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PRESS KIT

2014
index

vitale barberis canonico: the company


the history
the henokiens association
the values and the csr
the strengths
the production cycle
the range and the collections
the distribution throughout the world
the numbers

— 2—
vitale barberis canonico: the company

Vitale Barberis Canonico as a wool mill is a symbol of the excellence of


Made in Italy in the sector of textiles for garments.

For more than 350 years, all the phases of the wool processing have been
carried out in the historical buildings in Pratrivero in the Biellese Prealps,
the heart of the textile-producing area, where the best waters flow for the
processing of high-quality wools. This is where the textiles come from
which are bought by the most famous gentlemen’s tailors, from Caraceni to
Panico, from the tailors of Savile Row to all the other masters of the tailor’s
skill throughout the world.

The first documentation of the wool-producing activities of the family


dates back to 1663, but the company first became Vitale Barberis Canonico
in 1936, to then become a limited company in 1971.

Throughout the years, Vitale Barberis Canonico has always recorded


positive trends: in 2013 the production reached 7 million metres, and the
turnover rose to € 107 million (in comparison to € 103 million in 2012).

With over 400 skilled workers, 40 agents all over the world, two state-
of-the-art establishments in the Biella area and avant-garde management
methods, VBC has taken its place amongst the top companies in the world
for the production of high-quality wools in terms of both value and quanti-
ty, and on a global level as the main exporter.

The company has turned export into one of its key strengths: today
it sells on every continent exporting more than 85% of its production to
100 countries. It has been represented in China, one of its main markets, for
more than 40 years and realises approximately 20% of its entire turnover
there.

— 3—
Moreover, production is carried out 100% in Italy: the company in-
vests to a large extentin Italy, where it is at home, and in a period when
Italian wool-producing companies have poor prospectives.

Vitale Barberis Canonico uses highly innovative machinery and


technology which are also costly in terms of research and development.

The company guarantees maximum respect for the environment


and the health of the employees by adopting ecologically-sustainable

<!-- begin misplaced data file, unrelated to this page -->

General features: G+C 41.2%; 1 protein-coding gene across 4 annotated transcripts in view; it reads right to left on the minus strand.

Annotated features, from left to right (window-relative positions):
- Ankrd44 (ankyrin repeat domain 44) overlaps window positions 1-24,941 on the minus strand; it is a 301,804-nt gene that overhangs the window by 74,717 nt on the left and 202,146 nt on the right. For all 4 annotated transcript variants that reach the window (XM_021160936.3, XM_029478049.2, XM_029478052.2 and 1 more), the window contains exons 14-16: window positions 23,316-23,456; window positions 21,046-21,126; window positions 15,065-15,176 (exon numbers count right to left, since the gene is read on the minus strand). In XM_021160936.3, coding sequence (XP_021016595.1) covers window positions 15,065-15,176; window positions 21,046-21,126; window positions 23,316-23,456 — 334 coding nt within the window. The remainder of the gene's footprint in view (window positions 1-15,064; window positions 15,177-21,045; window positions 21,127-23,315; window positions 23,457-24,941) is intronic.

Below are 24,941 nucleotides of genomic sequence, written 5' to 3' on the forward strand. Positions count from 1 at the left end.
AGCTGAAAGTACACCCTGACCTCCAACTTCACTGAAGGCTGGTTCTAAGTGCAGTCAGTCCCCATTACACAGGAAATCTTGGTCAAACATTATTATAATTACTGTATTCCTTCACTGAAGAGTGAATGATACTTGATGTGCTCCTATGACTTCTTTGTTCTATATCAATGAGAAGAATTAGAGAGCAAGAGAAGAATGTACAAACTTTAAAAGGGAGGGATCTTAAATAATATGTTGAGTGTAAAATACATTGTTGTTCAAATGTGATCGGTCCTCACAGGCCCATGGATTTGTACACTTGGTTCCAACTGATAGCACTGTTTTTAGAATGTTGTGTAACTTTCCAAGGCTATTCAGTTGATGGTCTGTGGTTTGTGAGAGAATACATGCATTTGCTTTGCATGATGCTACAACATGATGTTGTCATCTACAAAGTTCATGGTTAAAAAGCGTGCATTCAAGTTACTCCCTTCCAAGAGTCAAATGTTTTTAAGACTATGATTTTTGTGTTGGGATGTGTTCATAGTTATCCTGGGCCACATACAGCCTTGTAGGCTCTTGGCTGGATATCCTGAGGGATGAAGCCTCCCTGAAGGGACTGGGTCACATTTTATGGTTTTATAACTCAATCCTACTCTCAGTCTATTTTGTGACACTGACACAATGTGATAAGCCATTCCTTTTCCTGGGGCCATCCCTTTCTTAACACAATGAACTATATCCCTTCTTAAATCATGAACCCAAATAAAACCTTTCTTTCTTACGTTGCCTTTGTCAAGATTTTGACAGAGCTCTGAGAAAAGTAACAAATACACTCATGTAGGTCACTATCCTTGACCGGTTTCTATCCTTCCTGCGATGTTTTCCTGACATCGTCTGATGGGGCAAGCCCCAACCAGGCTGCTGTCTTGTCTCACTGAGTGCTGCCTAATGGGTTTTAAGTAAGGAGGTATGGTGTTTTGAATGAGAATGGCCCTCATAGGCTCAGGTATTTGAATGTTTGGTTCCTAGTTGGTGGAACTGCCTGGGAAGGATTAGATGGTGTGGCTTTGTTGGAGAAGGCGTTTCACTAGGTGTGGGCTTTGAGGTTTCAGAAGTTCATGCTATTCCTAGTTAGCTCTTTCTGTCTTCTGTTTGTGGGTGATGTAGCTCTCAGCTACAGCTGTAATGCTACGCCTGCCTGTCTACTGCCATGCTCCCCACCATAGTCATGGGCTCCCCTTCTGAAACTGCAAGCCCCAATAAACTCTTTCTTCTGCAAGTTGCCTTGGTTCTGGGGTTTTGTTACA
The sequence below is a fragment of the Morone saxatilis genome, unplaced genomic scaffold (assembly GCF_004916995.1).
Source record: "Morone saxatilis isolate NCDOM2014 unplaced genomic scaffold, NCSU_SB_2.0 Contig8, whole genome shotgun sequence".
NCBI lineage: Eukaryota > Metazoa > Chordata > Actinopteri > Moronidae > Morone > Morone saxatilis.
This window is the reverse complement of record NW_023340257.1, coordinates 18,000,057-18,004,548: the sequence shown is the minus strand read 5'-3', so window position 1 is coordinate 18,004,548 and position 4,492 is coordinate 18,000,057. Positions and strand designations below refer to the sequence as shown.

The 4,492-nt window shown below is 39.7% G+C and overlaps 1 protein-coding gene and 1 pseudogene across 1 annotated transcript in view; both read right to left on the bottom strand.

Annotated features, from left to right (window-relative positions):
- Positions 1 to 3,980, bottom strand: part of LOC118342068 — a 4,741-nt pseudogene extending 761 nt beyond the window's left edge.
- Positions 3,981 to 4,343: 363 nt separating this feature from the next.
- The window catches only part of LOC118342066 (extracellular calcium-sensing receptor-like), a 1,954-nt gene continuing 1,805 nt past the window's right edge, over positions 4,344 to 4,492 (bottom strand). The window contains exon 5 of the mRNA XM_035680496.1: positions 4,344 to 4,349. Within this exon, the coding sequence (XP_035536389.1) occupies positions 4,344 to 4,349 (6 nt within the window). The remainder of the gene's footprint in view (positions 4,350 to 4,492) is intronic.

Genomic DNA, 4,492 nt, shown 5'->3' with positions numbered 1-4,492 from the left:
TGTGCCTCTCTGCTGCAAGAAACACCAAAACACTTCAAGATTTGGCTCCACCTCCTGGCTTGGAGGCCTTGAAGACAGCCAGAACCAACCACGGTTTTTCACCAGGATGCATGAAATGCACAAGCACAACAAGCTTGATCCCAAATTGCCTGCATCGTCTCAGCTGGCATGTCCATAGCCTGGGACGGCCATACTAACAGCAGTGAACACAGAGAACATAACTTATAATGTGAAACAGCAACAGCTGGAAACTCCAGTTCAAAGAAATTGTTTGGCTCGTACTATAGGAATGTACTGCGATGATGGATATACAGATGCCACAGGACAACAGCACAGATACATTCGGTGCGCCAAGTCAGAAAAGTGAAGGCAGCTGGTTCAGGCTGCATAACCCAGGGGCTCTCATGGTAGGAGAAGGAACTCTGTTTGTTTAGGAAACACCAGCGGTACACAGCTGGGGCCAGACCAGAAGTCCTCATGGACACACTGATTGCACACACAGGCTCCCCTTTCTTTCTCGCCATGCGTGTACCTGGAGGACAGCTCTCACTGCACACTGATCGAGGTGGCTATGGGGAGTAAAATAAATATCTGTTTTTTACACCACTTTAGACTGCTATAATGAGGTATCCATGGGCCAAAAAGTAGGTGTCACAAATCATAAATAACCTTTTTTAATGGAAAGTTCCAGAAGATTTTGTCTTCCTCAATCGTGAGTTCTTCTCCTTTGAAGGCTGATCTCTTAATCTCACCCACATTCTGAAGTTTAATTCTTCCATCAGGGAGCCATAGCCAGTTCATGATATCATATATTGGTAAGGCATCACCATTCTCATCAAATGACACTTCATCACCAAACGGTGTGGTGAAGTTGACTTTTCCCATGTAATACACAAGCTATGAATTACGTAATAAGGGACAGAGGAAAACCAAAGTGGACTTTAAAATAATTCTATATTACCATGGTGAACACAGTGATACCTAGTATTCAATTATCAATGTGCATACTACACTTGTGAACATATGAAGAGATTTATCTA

methods, and it has been highly commended for its efforts in this field.

Another point of excellence is the selection of the best wools in the


world, amongst which are the highly-prized Australian Saxon Merinos.
Every year, the mill processes around 2 million kg of greasy wool with an
average diameter of only approximately 17.5 microns.

The company, known throughout the world for the excellence of its
wools, the fineness of its yarns, the refinement and elegance of its designs
and colours, the pleasurable comfort and wearability, is a leader in the
field of super-fine wools as well as being the main producer in terms
of quantity and exports.

The range of products, which is characterised by its sobriety, ele-


gance and optimal quality, is increasingly aimed at a younger and more
modern customer who wishes to harmonise elegance with a dynamic
and unconventional lifestyle. Also, thanks to the new generation at the
helm of the company, the range has been augmented by the introduction
of new fabrics in natural and innovative blends.

Heritage and innovation live together in the name of


elegance which looks to the future and
understands the tastes and trends of younger styles,
and even sometimes breaks with tradition.

— 4—
the history

The first document pertaining to the wool-producing activities


of the family dates back to 1663: in the archives of Trivero, there is the
«quinternetto delle taglie» (community record of sizes) which reports the
payment of taxes by all the heads of families to the Duke of Savoy and oth-
er local dues. Ajmo Barbero, the grandson with the same name as in the
original document, is also reported as paying in cash and delivering «saia
grisa» (grey wool) in exchange. It is interesting to note that today’s “saglia”
or prunelle is still one of the fabrics most sold byVitale Barberis Canonico,
but it was already being produced in the Biella area in Roman times, and
has been perfected over the ensuing centuries.

In the following 50 years, the wool-producing activities are extended


and in 1770, the up-andcoming company is awarded a contract as military
suppliers. After various successful tenders by the Barbero family during
the next four years, Giovanni Antonio Barbero receives two important
recognitions from the commercial council: in 1776 the ducal licence as
“manufacturer of cloth”, which permits him to add his own initials “g.a.b”
to the fabric, and in 1780, his brother Giuseppe is awarded the licence
as a trader at markets and fairs in the towns within the province.

The splitting of the tasks between the two brothers proves to be posi-
tive for the expansion of the company: the factory begins to grow and the
profits made are invested most importantly in the acquisition of land, the
harvests from which are used to pay the workers.

During the Napoleonic period, the competition from the French wool
industry becomes fiercer and the death of Giuseppe in 1804 leads to the
dissolving of the company in 1808.

After the splitting of the company in 1808, Giuseppe’s descendants


are forced to come up with a compromise to adapt to the changes, and so
the hand weaving, the dyeing and the milling of the fabrics is carried out in
the Pratrivero establishment, right beside the family home, while the spin-

— 5—